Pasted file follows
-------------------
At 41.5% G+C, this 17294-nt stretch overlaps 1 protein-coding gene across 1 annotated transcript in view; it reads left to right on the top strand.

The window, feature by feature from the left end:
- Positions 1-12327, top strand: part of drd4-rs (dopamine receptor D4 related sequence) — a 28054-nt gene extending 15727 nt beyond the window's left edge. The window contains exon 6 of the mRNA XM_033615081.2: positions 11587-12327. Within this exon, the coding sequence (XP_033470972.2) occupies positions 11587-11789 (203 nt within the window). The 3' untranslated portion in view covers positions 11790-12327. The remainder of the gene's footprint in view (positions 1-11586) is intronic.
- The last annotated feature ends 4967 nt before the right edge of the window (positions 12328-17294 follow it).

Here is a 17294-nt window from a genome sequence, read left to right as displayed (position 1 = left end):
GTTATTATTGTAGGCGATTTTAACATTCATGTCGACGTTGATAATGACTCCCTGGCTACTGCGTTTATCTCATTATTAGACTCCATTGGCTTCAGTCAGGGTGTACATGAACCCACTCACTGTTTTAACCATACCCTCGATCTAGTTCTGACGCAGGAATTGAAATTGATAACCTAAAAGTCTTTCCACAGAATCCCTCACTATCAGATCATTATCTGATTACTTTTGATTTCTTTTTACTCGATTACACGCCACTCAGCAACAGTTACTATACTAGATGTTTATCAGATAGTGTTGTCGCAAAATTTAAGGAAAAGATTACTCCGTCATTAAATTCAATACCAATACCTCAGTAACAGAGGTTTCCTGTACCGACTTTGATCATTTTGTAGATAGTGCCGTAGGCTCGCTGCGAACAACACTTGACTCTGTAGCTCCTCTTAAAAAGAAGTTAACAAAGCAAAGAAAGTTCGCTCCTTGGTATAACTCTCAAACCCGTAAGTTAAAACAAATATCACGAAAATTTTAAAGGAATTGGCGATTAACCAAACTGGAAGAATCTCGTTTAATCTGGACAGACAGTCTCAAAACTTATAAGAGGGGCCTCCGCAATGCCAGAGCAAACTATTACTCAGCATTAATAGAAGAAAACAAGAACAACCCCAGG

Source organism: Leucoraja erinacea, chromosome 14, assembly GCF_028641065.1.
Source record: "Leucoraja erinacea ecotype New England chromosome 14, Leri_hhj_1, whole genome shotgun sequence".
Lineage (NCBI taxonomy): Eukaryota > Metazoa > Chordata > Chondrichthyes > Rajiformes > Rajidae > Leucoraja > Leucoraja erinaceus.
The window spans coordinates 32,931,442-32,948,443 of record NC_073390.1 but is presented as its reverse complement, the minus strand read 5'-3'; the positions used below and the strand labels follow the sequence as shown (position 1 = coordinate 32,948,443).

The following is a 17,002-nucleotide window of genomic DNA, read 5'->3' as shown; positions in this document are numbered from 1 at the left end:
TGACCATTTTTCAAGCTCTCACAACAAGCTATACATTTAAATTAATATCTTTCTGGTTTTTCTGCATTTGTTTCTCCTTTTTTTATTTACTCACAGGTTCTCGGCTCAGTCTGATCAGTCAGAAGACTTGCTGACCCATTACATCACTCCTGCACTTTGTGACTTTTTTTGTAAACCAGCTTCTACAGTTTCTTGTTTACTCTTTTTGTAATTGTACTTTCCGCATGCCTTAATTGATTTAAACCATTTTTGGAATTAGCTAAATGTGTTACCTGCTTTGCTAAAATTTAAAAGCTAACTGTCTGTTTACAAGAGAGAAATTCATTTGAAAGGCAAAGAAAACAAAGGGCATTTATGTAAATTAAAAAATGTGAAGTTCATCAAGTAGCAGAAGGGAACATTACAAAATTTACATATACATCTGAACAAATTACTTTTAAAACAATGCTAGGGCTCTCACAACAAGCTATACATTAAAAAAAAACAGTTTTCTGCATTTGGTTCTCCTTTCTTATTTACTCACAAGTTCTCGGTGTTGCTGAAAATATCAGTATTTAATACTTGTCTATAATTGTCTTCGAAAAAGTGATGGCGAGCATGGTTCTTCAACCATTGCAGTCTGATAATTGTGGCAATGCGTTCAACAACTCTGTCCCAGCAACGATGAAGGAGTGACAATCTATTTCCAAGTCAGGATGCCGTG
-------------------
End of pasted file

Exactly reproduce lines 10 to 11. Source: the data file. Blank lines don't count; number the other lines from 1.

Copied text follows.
The window spans coordinates 32,931,442-32,948,443 of record NC_073390.1 but is presented as its reverse complement, the minus strand read 5'-3'; the positions used below and the strand labels follow the sequence as shown (position 1 = coordinate 32,948,443).

The following is a 17,002-nucleotide window of genomic DNA, read 5'->3' as shown; positions in this document are numbered from 1 at the left end: